for myself I don’t wish it.  Don’t
say that!” answered Anna’s excited voice.

“Yes, but you must care to say
good-bye to a man who has shot himself on your account….”

“That’s just why I don’t want to.”

With a dismayed and guilty expression,
Alexey Alexandrovitch stopped and would have gone
back unobserved.  But reflecting that this would
be undignified, he turned back again, and clearing
his throat, he went up to the bedroom.  The voices
were silent, and he went in.

Anna, in a gray dressing gown, with
a crop of short clustering black curls on her round
head, was sitting on a settee.  The eagerness
died out of her face, as it always did, at the sight
of her husband; she dropped her head and looked round
uneasily at Betsy.  Betsy, dressed in the height
of the latest fashion, in a hat that towered somewhere
over her head like a shade on a lamp, in a blue dress
with violet crossway stripes slanting one way on the
bodice and the other way on the skirt, was sitting
beside Anna, her tall flat figure held erect. 
Bowing her head, she greeted Alexey Alexandrovitch
with an ironical smile.

“Ah!” she said, as though
surprised.  “I’m very glad you’re
at home.  You never put in an appearance anywhere,
and I haven’t seen you ever since Anna has been
ill.  I have heard all about it ­your
anxiety.  Yes, you’re a wonderful husband!”
she said, with a meaning and affable air, as though
she were bestowing an order of magnanimity on him
for his conduct to his wife.

Alexey Alexandrovitch bowed frigidly,
and kissing his wife’s hand, asked how she was.

“Better, I think,” she said, avoiding
his eyes.

“But you’ve rather a feverish-looking
color,” he said, laying stress on the word “feverish.”

“We’ve been talking too
much,” said Betsy.  “I feel it’s
selfishness on my part, and I am going away.”

She got up, but Anna, suddenly flushing,
quickly caught at her hand.

“No, wait a minute, please. 
I must tell you…no, you.” she turned to Alexey
Alexandrovitch, and her neck and brow were suffused
with crimson.  “I won’t and can’t
keep anything secret from you,” she said.

Alexey Alexandrovitch cracked his
fingers and bowed his head.

“Betsy’s been telling
me that Count Vronsky wants to come here to say good-bye
before his departure for Tashkend.”  She
did not look at her husband, and was evidently in
haste to have everything out, however hard it might
be for her.  “I told her I could not receive
him.”

“You said, my dear, that it
would depend on Alexey Alexandrovitch,” Betsy
corrected her.

“Oh, no, I can’t receive
him; and what object would there….”  She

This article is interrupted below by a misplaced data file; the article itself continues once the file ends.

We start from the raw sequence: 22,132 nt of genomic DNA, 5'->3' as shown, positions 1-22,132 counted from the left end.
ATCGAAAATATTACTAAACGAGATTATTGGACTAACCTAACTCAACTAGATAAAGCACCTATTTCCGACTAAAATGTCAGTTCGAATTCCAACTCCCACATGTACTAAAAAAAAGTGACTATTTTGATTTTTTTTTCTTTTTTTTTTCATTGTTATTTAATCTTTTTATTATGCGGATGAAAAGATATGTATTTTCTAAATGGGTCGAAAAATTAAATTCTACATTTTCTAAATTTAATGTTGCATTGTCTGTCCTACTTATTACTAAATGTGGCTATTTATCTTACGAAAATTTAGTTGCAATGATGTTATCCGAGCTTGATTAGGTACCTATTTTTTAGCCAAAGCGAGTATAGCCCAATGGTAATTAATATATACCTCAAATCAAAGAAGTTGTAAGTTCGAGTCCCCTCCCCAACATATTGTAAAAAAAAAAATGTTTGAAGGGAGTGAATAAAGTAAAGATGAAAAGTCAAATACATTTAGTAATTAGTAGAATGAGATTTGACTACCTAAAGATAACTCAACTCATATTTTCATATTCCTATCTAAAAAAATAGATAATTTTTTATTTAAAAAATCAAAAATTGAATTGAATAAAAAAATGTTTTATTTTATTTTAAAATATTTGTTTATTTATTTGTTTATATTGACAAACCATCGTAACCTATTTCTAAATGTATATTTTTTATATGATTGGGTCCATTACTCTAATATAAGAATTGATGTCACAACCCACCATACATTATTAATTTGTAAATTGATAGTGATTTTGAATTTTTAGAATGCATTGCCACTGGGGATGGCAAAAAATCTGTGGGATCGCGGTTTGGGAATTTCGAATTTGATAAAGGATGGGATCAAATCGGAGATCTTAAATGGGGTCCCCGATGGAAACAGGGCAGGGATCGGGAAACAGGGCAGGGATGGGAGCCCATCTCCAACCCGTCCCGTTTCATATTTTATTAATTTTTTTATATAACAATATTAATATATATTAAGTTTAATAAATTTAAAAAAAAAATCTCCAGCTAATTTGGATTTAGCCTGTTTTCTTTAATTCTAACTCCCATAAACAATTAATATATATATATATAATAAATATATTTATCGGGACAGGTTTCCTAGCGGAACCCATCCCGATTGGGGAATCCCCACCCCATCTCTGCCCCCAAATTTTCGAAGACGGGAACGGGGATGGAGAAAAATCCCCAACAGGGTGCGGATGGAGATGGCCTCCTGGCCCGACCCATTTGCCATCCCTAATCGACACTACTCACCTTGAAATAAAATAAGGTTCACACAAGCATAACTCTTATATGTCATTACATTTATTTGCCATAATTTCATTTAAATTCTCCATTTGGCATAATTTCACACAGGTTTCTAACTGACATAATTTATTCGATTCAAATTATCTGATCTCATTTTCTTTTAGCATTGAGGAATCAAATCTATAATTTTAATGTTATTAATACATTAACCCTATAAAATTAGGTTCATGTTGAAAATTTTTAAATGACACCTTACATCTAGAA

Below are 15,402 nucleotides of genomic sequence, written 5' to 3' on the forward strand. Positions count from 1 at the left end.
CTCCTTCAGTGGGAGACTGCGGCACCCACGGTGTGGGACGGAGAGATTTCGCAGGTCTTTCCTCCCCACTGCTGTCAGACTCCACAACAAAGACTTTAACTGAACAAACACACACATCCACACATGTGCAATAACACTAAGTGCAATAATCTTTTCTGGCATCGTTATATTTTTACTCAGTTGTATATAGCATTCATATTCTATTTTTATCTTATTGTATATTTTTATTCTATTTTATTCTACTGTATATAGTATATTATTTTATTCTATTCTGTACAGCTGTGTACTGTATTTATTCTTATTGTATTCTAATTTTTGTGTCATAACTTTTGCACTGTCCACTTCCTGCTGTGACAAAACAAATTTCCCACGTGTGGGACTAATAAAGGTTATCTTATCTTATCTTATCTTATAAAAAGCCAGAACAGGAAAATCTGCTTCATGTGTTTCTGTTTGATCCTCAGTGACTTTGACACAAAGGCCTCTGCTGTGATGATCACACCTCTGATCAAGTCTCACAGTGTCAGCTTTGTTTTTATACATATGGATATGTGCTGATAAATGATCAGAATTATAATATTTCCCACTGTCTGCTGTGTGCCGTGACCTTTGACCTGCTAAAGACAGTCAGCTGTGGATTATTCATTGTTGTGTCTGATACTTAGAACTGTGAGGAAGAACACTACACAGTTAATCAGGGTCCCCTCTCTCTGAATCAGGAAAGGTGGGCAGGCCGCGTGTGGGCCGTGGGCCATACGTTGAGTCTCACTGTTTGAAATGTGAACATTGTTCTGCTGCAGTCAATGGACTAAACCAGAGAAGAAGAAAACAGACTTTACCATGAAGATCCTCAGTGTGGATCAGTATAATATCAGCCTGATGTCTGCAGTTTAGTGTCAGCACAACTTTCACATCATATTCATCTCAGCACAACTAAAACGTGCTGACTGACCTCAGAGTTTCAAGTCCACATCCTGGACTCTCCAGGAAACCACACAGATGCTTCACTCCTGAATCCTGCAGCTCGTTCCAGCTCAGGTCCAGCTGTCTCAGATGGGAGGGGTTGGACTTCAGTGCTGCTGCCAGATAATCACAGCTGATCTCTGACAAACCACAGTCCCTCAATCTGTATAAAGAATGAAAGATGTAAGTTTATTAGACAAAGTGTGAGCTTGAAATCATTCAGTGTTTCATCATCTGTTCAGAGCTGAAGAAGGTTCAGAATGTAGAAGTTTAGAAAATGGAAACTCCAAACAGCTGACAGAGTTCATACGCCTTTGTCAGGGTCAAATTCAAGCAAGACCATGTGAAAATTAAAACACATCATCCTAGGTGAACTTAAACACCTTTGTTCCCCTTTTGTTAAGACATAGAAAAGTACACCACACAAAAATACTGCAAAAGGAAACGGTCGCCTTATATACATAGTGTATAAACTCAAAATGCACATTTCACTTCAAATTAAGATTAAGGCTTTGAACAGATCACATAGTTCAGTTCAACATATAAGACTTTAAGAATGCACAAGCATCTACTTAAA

stopped suddenly, and glanced inquiringly at her husband
(he did not look at her).  “In short, I
don’t wish it….”

Alexey Alexandrovitch advanced and
would have taken her hand.

Her first impulse was to jerk back
her hand from the damp hand with big swollen veins
that sought hers, but with an obvious effort to control
herself she pressed his hand.

“I am very grateful to you for
your confidence, but…” he said, feeling with
confusion and annoyance that what he could decide
easily and clearly by himself, he could not discuss
before Princess Tverskaya, who to him stood for the
incarnation of that brute force which would inevitably
control him in the life he led in the eyes of the
world, and hinder him from giving way to his feeling
of love and forgiveness.  He stopped short, looking
at Princess Tverskaya.

“Well, good-bye, my darling,”
said Betsy, getting up.  She kissed Anna, and
went out.  Alexey Alexandrovitch escorted her
out.

“Alexey Alexandrovitch! 
I know you are a truly magnanimous man,” said
Betsy, stopping in the little drawing-room, and with
special warmth shaking hands with him once more. 
“I am an outsider, but I so love her and respect
you that I venture to advise.  Receive him. 
Alexey Vronsky is the soul of honor, and he is going
away to Tashkend.”

“Thank you, princess, for your
sympathy and advice.  But the question of whether
my wife can or cannot see anyone she must decide herself.”

He said this from habit, lifting his
brows with dignity, and reflected immediately that
whatever his words might be, there could be no dignity
in his position.  And he saw this by the suppressed,
malicious, and ironical smile with which Betsy glanced
at him after this phrase.